Live In The Name Of Pride: Is 2022 The Summer Of Queer?

By Deborah Sprague

While LGBTQ+ performers – and gay culture – are an inextricable part of pop music’s DNA since before Little Richard whooped his first “wop bop a loo bop,” the dawning of Pride Month 2022 indicates that this could very well be the Summer of Queer.

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Rising Superstar: Lil Nas X, one of the most successful LGTBQ+ artists of the 2020s and already a festival headliner, will embark on his first solo tour, “The Long Live Montero Tour,” in the fall of 2022. Here he performs onstage during iHeartRadio’s Z100 Jingle Ball on Dec. 10, 2021 in New York. Mike Coppola / Getty Images / iHeartRadio

After two years of virtual events and streamed celebrations, participants seem particularly eager to make this Pride Month the loudest and proudest in years. Acts like Halsey, who’s been vocal about their queer identity – while retaining the right to shift pronouns to her/hers – and H.E.R. have waved the rainbow flag high on the road.

The most visible, most important exponent of this new reality may be Lil Nas X, who’s managed to rack up two Grammys, three No. 1 singles and a debut album that hit the Top 5 without benefit of a tour, or many headlining shows at all.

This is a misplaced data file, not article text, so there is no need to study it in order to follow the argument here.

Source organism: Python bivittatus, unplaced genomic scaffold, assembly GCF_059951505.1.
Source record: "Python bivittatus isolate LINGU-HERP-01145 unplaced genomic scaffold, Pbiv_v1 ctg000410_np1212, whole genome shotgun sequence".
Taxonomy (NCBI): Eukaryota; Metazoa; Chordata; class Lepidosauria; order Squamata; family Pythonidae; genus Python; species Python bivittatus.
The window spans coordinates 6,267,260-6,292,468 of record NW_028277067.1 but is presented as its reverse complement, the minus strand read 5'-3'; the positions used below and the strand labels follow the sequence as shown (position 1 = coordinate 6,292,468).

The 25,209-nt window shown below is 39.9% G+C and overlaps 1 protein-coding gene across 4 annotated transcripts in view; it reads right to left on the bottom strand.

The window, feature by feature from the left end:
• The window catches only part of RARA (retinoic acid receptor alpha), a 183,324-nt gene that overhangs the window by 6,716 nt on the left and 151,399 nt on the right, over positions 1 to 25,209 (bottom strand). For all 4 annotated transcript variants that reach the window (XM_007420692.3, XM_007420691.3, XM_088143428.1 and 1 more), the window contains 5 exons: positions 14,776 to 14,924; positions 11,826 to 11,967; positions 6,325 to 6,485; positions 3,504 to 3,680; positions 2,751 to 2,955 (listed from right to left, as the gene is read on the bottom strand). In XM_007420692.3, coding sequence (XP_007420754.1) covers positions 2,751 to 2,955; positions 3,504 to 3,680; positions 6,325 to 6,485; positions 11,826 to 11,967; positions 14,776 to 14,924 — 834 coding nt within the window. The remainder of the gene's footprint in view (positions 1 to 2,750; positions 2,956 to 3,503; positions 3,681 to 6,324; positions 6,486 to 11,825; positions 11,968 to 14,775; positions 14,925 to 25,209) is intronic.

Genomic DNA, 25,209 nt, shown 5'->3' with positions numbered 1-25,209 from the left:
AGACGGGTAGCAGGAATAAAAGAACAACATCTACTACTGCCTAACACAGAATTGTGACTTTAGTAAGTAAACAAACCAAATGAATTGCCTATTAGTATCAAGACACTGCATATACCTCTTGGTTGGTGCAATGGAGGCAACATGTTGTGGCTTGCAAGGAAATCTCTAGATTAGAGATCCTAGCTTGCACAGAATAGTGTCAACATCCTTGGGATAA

The Georgia-bred rapper, who introduced himself with the charmingly novel hick-hop trifle “Old Town Road,” has emerged as one of the most envelope-pushing forces pop music has produced in ages.

The 21-year-old didn’t just come out after his first taste of success, he changed the zeitgeist with televised performances that delivered raw sexuality with a wink – undeniably raunchy, but so joyful that only an unreconstructed Puritan could take serious offense.

David Zedeck, Lil Nas’ agent and co-head of global music at United Talent Agency, has high hopes for the young artist’s first road venture, which kicks off this fall and seems an underplay with primarily theater bookings. “We are really excited about Lil Nas X’s first ever tour,” he says. “He brings so much creativity and inspiration to all his performances, so we can’t wait for the fans to experience the amazing show he has planned for the tour.”